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PubMed Search: Appendiceal mucocele

Matt Andrew M. Paz, D.O.
Aastha Chauhan, M.D.
Page views in 2023 to date: 9,864
Cite this page: Paz MAM, Chauhan A. Mucocele. website. Accessed September 21st, 2023.
Definition / general
  • Appendiceal mucocele is a clinical term referring to a mucus filled, distended appendix
Essential features
  • Asymptomatic distension of the lumen due to the accumulation of mucin
  • Surgical treatment is dependent on dimensions and the histology of the mucocele
  • Mucocele, obstructive mucocele, inflammatory mucocele, simple retention cyst
ICD coding
  • ICD-10: K38.8 - other specified diseases of appendix
  • ICD-11: DB11.6 - mucocele of appendix
  • Mucoceles of the appendix are rare, encountered in 0.2 - 0.3% of appendectomies
  • Usually diagnosed in patients ~50 - 60 years old, with a slight female predominance (Acta Chir Scand 1973;139:392)
  • Rupture of a mucocele can present as acute peritonitis
  • Pathogenesis of appendiceal mucocele is dependent on its etiology
  • Natural history is strongly influenced by anatomic peculiarities of the vermiform appendix that predispose to perforation and subsequent mucinous spillage into the peritoneal cavity
Clinical features
  • Asymptomatic mucoceles are often diagnosed incidentally on imaging or endoscopic procedures
  • Unexpected finding during surgical procedures performed for acute appendicitis or various nonappendiceal pathologies (Am J Case Rep 2014;15:355)
  • Mucoceles have nonspecific laboratory findings
  • Appendiceal mucoceles with a neoplastic etiology may have elevated tumor markers, such as carcinoembryonic antigen (Int J Surg Case Rep 2013;4:886)
Radiology description
Radiology images

Images hosted on other servers:
Hypodense ovoid structure (solid arrow) & curvilinear mural calcification (dashed arrow)

Hypodense ovoid structure

Prognostic factors
  • Prognosis is dependent on the underlying etiology of the lesion
  • Simple mucoceles are benign; they have an excellent prognosis (91 - 100% 5 year survival) and do not recur after standard appendectomy (Dig Dis 1998;16:183)
Case reports
  • Appendectomy for nonneoplastic mucoceles is curative
Gross description
  • Mucus filled, distended appendix
  • Nonneoplastic mucoceles exhibit less dramatic distention, often measuring < 2 cm across the short axis (Cancer 1995;75:757)
Gross images

Images hosted on other servers:
Distended appendix with intact wall

Distended appendix with intact wall

Microscopic (histologic) description
Sample pathology report
  • Appendix, appendectomy:
    • Dilated appendix due to endometriosis and focal scarring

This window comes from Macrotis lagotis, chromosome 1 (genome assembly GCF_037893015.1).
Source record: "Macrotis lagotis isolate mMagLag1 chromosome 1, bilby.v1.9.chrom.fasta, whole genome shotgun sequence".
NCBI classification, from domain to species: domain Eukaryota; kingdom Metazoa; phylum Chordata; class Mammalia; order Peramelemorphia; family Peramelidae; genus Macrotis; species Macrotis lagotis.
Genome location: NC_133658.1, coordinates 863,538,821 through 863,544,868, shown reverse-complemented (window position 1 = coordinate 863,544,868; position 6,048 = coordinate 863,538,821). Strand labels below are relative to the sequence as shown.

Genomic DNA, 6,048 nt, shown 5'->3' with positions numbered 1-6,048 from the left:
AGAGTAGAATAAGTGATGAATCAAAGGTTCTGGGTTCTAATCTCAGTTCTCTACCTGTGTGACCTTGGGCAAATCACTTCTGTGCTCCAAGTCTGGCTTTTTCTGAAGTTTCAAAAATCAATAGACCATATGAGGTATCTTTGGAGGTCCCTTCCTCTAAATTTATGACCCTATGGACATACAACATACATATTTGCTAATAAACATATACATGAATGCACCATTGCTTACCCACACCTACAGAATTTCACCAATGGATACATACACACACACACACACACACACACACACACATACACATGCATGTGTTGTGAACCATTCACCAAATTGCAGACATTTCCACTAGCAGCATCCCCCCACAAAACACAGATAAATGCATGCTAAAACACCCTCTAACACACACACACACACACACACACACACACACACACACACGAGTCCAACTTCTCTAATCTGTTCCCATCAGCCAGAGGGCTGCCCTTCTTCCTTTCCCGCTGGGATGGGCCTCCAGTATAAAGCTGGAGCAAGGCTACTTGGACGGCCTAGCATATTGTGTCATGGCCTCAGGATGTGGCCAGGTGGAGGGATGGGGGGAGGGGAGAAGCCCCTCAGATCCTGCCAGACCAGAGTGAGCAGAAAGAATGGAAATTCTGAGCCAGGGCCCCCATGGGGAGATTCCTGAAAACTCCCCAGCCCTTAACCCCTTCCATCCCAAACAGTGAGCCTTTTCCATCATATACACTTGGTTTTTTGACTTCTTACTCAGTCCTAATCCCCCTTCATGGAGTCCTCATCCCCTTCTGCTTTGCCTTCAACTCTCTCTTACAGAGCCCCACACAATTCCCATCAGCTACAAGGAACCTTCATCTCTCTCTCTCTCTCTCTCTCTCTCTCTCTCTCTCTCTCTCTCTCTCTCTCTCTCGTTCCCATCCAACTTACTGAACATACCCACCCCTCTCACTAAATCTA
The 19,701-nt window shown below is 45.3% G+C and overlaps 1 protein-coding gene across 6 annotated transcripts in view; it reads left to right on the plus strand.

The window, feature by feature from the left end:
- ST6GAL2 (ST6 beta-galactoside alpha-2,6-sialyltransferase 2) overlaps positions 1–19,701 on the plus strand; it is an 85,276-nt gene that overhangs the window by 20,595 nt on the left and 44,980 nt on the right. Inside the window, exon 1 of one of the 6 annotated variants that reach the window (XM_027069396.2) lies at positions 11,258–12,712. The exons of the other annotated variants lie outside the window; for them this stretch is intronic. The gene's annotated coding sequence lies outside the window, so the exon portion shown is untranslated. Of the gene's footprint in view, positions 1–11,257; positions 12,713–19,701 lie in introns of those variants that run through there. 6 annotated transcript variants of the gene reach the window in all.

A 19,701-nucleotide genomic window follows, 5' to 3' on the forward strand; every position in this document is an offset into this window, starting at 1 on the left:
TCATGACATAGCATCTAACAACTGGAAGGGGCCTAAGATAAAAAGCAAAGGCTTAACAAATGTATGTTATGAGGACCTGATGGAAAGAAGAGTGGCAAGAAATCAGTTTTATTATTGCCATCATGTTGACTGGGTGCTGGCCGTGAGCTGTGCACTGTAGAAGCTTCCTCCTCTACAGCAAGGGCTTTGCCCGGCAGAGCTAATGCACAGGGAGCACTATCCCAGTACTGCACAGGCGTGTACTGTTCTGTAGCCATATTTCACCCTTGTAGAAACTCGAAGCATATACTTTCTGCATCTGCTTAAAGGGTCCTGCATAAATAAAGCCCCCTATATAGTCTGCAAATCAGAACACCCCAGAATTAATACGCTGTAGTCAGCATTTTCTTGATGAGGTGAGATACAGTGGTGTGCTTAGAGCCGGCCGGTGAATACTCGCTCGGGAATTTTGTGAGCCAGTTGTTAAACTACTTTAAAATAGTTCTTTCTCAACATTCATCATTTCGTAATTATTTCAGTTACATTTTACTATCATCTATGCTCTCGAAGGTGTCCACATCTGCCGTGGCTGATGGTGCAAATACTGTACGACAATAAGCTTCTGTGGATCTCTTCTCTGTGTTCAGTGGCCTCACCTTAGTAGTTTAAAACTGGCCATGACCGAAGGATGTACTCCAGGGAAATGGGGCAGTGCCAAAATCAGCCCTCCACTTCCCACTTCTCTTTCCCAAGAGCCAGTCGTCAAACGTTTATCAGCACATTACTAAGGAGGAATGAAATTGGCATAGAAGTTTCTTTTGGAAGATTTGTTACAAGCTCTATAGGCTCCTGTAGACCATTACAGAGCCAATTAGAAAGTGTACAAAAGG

Differential diagnosis
Board review style question #1
A 32 year old woman with history of hematuria coinciding with her menstruation underwent an appendectomy for an incidentally discovered dilated appendix. On gross exam, the appendix appeared dilated. Sectioning revealed a dilated mucin filled lumen with no evidence of neoplasms. What histological findings are supportive of an endometriosis involving an appendix?

  1. Complex villous proliferation of appendiceal epithelium
  2. Flat proliferation of mucinous epithelial cells
  3. Monotonous infiltration of small round cells with speckled nuclei
  4. Unremarkable appendiceal epithelium with focal fibrosis and nests of endometrial stroma
Board review style answer #1
D. Unremarkable appendiceal epithelium with focal fibrosis and nests of endometrial stroma. This patient is presenting with signs of endometriosis. Endometriosis and focal scarring may obstruct the appendix, causing dilation of the lumen and mucus build up. Answer B is incorrect because flat proliferation of mucinous epithelial cells suggests a mucinous neoplasm, likely a low grade appendiceal neoplasm (LAMN). Answer C is incorrect because monotonous infiltration of small round cells with speckled nuclei suggests a neuroendocrine tumor. Answer A is incorrect because complex villous proliferation of appendiceal epithelium refers to a high grade mucinous neoplasm.

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Reference: Mucocele
Board review style question #2
A 54 year old man with a history of acute appendicitis managed conservatively with antibiotics alone presented for an elective appendectomy after his appendix was incidentally found to be dilated in a recent hospital visit. The resected appendix appeared pink-tan with no gross signs of infection. Sectioning revealed focal scarring with no signs of necrosis of neoplasms. Microscopic exam noted focal fibrosis of the mucosa and focal lymphoid aggregates. No other abnormality was identified. What other treatment, if any, is appropriate for this patient?

  1. Intraperitoneal chemotherapy is appropriate
  2. No further treatment is necessary
  3. Right sided hemicolectomy with lymph node dissection
  4. Tumor debulking
Board review style answer #2
B. No further treatment is necessary. This patient presents with an incidentally dilated appendix likely due to scarring from his previous history of acute appendicitis. His clinical picture does not suggest any evidence of an appendiceal neoplasm. Answers A, C and D are incorrect because intraperitoneal chemotherapy, tumor debulking and right sided hemicolectomy with lymph node dissection are not warranted.

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Reference: Mucocele
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